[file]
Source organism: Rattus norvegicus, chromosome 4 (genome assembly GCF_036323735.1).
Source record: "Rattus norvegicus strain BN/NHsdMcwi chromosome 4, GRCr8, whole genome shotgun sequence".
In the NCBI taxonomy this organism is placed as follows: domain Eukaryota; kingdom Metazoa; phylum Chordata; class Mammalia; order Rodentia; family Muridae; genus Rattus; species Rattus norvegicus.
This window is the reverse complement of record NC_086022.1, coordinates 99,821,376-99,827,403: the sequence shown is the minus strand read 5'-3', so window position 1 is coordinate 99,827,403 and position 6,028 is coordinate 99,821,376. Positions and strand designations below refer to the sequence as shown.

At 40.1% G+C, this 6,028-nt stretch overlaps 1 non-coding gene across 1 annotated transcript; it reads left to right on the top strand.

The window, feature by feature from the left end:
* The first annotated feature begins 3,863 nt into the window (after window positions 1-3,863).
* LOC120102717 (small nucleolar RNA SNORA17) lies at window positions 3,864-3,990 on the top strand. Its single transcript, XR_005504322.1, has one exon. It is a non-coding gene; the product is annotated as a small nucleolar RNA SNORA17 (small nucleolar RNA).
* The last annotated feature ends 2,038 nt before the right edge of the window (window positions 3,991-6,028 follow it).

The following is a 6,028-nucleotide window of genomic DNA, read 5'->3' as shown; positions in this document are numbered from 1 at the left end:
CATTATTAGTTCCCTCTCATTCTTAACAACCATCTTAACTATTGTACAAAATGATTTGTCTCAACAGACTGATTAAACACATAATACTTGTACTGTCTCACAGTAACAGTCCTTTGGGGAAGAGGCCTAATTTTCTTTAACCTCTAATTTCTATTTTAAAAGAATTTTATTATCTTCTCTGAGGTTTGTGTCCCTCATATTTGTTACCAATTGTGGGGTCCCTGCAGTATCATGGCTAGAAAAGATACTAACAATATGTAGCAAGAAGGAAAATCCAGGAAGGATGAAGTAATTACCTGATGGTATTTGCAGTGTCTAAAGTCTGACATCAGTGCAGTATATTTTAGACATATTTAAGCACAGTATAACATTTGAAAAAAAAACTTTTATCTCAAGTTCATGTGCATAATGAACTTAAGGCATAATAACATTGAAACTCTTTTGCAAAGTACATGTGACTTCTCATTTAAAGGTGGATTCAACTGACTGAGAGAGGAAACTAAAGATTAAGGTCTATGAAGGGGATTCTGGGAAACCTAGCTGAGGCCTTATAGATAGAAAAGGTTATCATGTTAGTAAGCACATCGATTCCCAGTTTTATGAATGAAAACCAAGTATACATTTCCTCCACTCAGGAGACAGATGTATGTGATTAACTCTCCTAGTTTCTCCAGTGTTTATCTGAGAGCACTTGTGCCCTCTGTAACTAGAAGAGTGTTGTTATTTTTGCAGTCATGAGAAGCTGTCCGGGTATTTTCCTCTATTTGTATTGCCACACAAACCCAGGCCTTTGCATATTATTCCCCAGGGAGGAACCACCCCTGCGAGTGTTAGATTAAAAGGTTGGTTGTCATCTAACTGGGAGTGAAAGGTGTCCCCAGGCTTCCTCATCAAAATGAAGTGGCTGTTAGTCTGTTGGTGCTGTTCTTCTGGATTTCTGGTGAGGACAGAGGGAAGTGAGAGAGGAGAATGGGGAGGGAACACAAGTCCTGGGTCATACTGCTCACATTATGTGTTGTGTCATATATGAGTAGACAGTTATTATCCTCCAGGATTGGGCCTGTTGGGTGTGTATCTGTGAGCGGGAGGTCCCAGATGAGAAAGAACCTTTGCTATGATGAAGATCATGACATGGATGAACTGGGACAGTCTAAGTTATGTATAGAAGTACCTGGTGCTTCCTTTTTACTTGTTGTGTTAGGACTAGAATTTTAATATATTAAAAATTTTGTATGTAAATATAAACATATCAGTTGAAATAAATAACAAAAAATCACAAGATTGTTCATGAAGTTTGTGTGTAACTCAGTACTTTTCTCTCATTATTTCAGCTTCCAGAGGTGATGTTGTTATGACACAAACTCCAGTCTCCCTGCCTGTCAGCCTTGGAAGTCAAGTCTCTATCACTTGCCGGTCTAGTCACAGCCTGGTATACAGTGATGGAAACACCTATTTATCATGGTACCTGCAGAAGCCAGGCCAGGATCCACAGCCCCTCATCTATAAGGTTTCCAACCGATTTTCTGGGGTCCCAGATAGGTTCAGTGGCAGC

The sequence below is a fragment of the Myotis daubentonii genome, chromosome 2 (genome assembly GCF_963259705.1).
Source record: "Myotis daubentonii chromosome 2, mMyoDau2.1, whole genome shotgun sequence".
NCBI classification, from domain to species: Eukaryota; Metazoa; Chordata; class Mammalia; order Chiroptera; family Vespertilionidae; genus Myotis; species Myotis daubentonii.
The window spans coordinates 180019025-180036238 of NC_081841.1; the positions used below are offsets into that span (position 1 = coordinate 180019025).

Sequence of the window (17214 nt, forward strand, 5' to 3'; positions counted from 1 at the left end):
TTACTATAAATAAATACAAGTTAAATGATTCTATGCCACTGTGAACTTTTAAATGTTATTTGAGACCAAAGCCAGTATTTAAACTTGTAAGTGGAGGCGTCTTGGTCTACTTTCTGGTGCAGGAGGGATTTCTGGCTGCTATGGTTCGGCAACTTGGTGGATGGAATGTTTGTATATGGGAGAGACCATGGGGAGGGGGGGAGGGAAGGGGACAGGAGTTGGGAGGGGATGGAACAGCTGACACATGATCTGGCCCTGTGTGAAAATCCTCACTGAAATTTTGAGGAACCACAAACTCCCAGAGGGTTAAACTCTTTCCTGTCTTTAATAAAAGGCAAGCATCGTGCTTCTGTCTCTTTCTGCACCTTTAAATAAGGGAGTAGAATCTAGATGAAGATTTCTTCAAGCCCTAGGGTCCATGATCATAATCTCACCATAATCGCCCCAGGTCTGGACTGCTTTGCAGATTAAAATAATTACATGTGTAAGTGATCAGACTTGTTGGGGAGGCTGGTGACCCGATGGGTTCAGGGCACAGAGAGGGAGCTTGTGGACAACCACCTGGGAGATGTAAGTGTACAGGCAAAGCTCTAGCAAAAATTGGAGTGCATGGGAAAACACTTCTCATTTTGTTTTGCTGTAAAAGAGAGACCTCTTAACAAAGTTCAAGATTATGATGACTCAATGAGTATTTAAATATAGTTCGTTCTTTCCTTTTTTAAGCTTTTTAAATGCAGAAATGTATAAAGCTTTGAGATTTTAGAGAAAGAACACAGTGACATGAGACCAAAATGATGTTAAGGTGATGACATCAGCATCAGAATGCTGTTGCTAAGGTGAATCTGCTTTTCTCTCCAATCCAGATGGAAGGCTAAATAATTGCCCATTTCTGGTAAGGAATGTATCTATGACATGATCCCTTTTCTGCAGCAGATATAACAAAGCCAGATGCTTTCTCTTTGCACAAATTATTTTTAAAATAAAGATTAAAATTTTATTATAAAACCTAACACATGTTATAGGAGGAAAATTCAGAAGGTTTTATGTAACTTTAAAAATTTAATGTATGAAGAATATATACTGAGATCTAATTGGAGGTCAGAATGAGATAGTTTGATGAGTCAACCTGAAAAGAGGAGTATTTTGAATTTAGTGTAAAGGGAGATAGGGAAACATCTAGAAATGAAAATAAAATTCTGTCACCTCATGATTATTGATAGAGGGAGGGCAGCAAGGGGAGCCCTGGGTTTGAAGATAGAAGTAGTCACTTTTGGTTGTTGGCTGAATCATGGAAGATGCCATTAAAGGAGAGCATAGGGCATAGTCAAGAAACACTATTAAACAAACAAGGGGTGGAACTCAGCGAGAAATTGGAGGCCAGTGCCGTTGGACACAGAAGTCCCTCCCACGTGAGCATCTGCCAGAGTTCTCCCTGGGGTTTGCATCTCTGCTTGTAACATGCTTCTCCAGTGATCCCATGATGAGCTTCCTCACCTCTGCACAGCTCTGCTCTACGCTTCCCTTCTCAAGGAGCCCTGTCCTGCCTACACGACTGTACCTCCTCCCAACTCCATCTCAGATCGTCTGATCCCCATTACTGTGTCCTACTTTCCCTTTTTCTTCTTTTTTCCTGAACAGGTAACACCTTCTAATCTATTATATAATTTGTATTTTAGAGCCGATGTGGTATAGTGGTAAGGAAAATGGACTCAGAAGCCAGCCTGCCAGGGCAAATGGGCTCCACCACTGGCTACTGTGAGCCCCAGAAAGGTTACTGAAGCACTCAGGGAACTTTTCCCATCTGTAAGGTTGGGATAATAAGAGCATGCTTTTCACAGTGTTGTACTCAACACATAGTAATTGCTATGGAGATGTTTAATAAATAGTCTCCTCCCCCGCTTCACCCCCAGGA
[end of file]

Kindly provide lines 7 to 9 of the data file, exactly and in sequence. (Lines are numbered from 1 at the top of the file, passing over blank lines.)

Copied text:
* The first annotated feature begins 3,863 nt into the window (after window positions 1-3,863).
* LOC120102717 (small nucleolar RNA SNORA17) lies at window positions 3,864-3,990 on the top strand. Its single transcript, XR_005504322.1, has one exon. It is a non-coding gene; the product is annotated as a small nucleolar RNA SNORA17 (small nucleolar RNA).
* The last annotated feature ends 2,038 nt before the right edge of the window (window positions 3,991-6,028 follow it).